Another Web 2.0 event is going on this week, sponsored by O'Reilly Media, fitting in that the company's founder, Tim O'Reilly, is credited with defining the term Web 2.0.
In our business, HP (NYSE HPQ) has been the leader in applying printing ideas to this arena (dubbing their broad initiative with the handle "Print 2.0"). They have their executives at the conference this week, taking their story from HP-sponsored, print-industry events (see my recaps of their end-of-May and end-of-August events) to the bigger, broader world.
This bigger picture approach is critical in communicating HP's vision of printing from the Web (as is the acceptance that the message may need to be reinforced again and again). As I personally found out more than a dozen years ago, while working on this idea in its embryonic stages, most of the Internet's concepts and designs center around the display aspect of the human interface, but when it comes to real users, hard copy "takeaway" is also part of the solution. In the simplest sense, this might be printing driving directions from a mapping site. On the other end of the continuum, an example is the preservation and ability to display or pass along the artwork passionately created (see example image above) on a Facebook wall via Graffiti, one of HP's recent printing partnerships.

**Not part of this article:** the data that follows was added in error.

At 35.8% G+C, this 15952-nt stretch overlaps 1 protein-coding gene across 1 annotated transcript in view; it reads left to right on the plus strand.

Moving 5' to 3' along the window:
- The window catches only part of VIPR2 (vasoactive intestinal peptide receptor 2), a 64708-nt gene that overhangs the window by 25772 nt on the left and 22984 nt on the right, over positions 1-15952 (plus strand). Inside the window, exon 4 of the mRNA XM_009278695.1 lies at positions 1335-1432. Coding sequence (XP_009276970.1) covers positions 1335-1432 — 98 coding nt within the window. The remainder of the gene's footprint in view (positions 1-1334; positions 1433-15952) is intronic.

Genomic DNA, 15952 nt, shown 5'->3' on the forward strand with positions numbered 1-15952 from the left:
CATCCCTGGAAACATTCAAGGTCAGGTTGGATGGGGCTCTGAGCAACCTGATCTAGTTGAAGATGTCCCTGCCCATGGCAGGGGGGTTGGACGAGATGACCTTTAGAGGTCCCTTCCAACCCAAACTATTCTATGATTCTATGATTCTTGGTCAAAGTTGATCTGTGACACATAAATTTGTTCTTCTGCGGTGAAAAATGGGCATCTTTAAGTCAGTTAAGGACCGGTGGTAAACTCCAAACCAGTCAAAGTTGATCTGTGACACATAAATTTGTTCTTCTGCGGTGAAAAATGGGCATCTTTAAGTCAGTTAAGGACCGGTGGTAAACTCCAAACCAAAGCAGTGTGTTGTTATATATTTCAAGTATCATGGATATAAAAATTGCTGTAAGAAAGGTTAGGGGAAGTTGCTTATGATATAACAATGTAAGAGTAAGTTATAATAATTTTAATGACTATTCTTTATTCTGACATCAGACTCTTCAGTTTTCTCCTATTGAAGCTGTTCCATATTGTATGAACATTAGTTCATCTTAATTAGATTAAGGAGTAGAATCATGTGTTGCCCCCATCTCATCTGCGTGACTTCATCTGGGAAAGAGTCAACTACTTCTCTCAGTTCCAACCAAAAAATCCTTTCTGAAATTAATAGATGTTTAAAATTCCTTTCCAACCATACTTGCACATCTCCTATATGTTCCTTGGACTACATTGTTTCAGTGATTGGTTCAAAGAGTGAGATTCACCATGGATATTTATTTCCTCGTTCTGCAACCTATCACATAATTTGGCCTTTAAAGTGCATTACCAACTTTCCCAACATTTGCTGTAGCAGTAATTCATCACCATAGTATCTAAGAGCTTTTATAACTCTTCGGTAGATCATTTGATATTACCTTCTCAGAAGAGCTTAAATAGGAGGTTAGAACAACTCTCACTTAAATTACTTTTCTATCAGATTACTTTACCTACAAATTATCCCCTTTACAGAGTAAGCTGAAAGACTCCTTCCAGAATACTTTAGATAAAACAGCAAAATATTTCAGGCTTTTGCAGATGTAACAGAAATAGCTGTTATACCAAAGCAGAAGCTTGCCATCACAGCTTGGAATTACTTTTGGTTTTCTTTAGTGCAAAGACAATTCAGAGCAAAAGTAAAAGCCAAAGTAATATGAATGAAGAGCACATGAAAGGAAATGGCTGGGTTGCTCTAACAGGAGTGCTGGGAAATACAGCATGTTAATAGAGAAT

Further info on all the partnerships (Disney, Flickr, Graffiti and Microsoft Live Spaces) can be found in HP's release and elsewhere in the news. A good read, too, is the blog entry from one of O'Reilly's own, Sarah Milstein, at the O'Reilly Radar blog with "Better Printing from the Web (Way Better)". I had the chance to chat briefly with HP exec (via Tabblo) Antonio Rodriguez following the seminar covered by Milstein, and he was very enthusiastic about his presentation and the response to it. Continuing to go beyond the printing industry is exactly the kind of pioneering that HP needs to keep doing to make their story really go somewhere!